The Ringshouse

words: Denis Podmarkov, Design Focus: Karina Wiciak, Wamhouse Studio

Editor’s Note: This article originally ran in the Q3_2020 issue of quattro Magazine. If you would like to subscribe to quattro Magazine, please join Audi Club here.

Inspiration can come from anything…a simple walk in the park can inspire you to draw a picture, the smell of fresh bread can inspire you to bake. But what if something as simple as a logo can inspire you to design a house?

Karina Wiciak from Wamhouse Studios explains that some logos already look like buildings, so it was an interesting exercise to design them as houses. Karina created a series of 5 designs and one of them caught our attention. Can you guess why? Enter the Ringshouse.

This particular abode is the fifth in her series of houses inspired by automotive marks. However, as the designer emphasizes, the source of inspiration was also history – the history of a certain car brand and history of architecture. The four-ring logo itself, which resembles this building, is associated with the Audi brand, though the four-ring mark was created in the 1930s when Auto Union was formed. It makes sense then that she paired an Auto Union Type C Grand Prix racer, though looking a bit more road car in never-built black finish. The building also refers to modernist architecture that was popular at the time the Auto Unions were racing. Features typical of this style, such as raw concrete structures, rounded walls and windows, open internal space, large glazing – are reinterpreted here.

So it’s a contemporary building in an early 20th century sort of way, but as the author notes: “Everything that is created today is the result of evolution and a continuation of what was once created. Therefore, it is worth reminding about it, and the house design can be a great excuse to tell an interesting story and not only the history of architecture.”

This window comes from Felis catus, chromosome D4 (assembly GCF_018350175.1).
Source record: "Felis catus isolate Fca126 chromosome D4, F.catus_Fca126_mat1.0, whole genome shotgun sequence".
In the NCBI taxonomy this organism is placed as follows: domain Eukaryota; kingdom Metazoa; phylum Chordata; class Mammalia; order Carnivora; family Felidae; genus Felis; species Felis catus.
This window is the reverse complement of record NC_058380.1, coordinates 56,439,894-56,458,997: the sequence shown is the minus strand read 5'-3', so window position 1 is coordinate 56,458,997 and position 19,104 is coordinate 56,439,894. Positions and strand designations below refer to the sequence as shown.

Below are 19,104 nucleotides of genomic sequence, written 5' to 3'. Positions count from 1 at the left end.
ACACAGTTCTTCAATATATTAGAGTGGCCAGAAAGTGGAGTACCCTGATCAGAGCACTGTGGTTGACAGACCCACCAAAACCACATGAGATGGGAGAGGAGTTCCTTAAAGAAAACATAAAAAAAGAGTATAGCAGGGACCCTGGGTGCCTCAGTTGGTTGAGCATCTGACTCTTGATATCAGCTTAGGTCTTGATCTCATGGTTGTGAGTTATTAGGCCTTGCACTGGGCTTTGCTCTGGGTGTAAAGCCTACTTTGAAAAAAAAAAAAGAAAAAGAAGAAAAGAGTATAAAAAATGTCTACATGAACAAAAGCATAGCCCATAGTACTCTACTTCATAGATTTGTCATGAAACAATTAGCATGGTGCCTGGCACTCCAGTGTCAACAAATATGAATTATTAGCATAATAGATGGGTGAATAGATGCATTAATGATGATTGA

The Ringshouse is a house in the form of four parallel cylinders. The daily usable floor area of ​the house is about 3013 square feet and covers only one floor but below is an underground garage with utility rooms.

The living area is very high and spacious, deliberately devoid of an additional floor despite the fact that a significant height of the structure would allow for one. The overall goal was to maintain the visibility of four ring bodies on the outside. Therefore, it is not a frugal home for a family but rather a spacious holiday residence situated amongst natural vegetation.

The above ground portion mainly includes large open rooms, partially fenced off with glass walls. These include: a corridor with an open lounge, dining room with music corner, large kitchen, office with library, two bedrooms with private bathrooms, three toilets, two separate wardrobes, and one pantry.

Would you live in a house like this? The open space would get the creative juices flowing and set a different perspective on life. As Audi states: “A design is timeless when it becomes a defining moment.” This goes hand in hand with the Ringshouse.